Fighting between Armenian-backed separatists loyal to the self-proclaimed Artsakh Republic and Azerbaijani forces in the contested Nagorno-Karabakh region in western Azerbaijan entered its fifth day on Thursday, October 1, despite calls by the Organization for Security and Cooperation in Europe (OSCE) for an immediate end to hostilities. Both sides have stated that artillery fire has occurred across the Line of Contact. Armenian authorities claimed that two French journalists had been injured during shelling in the town of Martuni (Gegharkunik province) and explosions were also reported in Stepanakert, the regional capital of Nagorno-Karabakh, where residents claimed that the city had been targeted by loitering munitions. Meanwhile, Azeri authorities stated that a civilian had been killed in Terter (Terter rayon; Azerbaijan) following Armenian shelling which reportedly damaged the city's train station. As of Thursday, Armenian authorities have claimed that at least 104 of their soldiers and 23 civilians have been killed in the five days of fighting. Azerbaijan has not commented on military casualty figures; however, authorities stated on Wednesday, September 30, that at least 12 Azeri civilians have been killed. On Thursday, the leaders of France, Russia, and the US, the co-chairs of the Minsk Group of the OSCE which is dedicated to mediating the conflict, called for a ceasefire and a return to negotiations.
Further clashes in and around the Nagorno-Karabakh region are highly likely over the near term. Clashes along the length of the Armenian-Azerbaijani border outside the Nagorno-Karabakh region cannot be ruled out. A heightened security presence and disruptions to transportation are expected.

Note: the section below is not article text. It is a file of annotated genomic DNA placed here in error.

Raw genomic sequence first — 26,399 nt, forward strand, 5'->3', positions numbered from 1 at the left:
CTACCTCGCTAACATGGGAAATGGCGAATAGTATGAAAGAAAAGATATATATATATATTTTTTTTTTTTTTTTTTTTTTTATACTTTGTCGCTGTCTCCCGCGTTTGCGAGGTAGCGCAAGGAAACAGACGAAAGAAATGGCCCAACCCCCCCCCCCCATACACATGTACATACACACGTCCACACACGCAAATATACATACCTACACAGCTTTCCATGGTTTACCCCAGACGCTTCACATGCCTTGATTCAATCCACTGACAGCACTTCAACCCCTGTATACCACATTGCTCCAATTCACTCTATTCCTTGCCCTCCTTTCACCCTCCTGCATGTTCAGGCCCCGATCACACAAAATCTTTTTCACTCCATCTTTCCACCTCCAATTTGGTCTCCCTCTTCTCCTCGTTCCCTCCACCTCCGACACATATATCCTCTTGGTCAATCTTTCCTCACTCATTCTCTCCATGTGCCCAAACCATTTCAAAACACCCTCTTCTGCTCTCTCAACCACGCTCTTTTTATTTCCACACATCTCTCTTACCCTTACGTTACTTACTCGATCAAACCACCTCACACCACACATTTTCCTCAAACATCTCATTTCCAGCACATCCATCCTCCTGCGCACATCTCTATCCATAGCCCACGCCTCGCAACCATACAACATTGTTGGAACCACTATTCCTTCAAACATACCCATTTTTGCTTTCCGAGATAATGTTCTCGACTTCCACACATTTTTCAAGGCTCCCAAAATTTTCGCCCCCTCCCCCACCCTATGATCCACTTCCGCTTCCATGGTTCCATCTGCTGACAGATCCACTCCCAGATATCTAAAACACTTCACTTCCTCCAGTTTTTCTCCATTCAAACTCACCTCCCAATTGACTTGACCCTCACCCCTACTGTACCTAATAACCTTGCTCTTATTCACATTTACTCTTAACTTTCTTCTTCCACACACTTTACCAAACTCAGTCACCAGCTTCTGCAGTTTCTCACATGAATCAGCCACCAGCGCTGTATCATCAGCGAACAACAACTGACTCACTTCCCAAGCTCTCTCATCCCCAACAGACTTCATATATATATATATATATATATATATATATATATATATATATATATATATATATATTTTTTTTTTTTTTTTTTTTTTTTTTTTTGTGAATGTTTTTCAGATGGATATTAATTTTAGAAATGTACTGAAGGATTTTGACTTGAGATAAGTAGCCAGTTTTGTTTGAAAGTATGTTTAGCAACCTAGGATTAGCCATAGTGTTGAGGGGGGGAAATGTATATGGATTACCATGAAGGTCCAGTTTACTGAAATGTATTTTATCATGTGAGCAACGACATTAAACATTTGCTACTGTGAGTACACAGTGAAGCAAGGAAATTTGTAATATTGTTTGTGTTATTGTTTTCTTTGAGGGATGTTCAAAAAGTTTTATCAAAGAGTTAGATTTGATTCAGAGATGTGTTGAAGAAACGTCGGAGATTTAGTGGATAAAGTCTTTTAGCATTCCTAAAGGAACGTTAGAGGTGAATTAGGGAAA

The latest round of hostilities erupted on Sunday, September 27, when Azerbaijani forces reportedly carried out strikes on settlements in the Nagorno-Karabakh region, including the regional capital Stepanakert, causing at least two civilian fatalities. Residents of the area have been instructed to seek refuge in shelters. Following a retaliation by separatist forces, Azerbaijan launched what it claims to be a 'counter-offensive' in response. Both Armenia and Azerbaijan have used heavy weaponry and reported casualties and material losses. Both sides have released footage claiming to show the destruction of enemy armored vehicles and installations. A state of war, martial law, and mobilization have been declared in Armenia, Azerbaijan, and the self-proclaimed Republic of Artsakh.
Armenia and neighboring Azerbaijan have a long-standing dispute over the possession of Nagorno-Karabakh, home to some 150,000 inhabitants (mostly ethnic Armenians) and located in the west of Azerbaijan. This issue has fueled tensions between the two countries since 1988; some 30,000 people were killed in fighting from 1990 to 1994. The two countries declared another ceasefire in April 2016 after the region experienced four days of violent clashes that left hundreds dead.
Tensions between the two countries remain high and each side frequently accuses the other of violating the ceasefire agreement.
Western governments generally advise their citizens against all travel to Nagorno-Karabakh and the Azerbaijan-Armenia border. Those in Armenia are advised to monitor developments and adhere to instructions issued by local authorities and their home governments.
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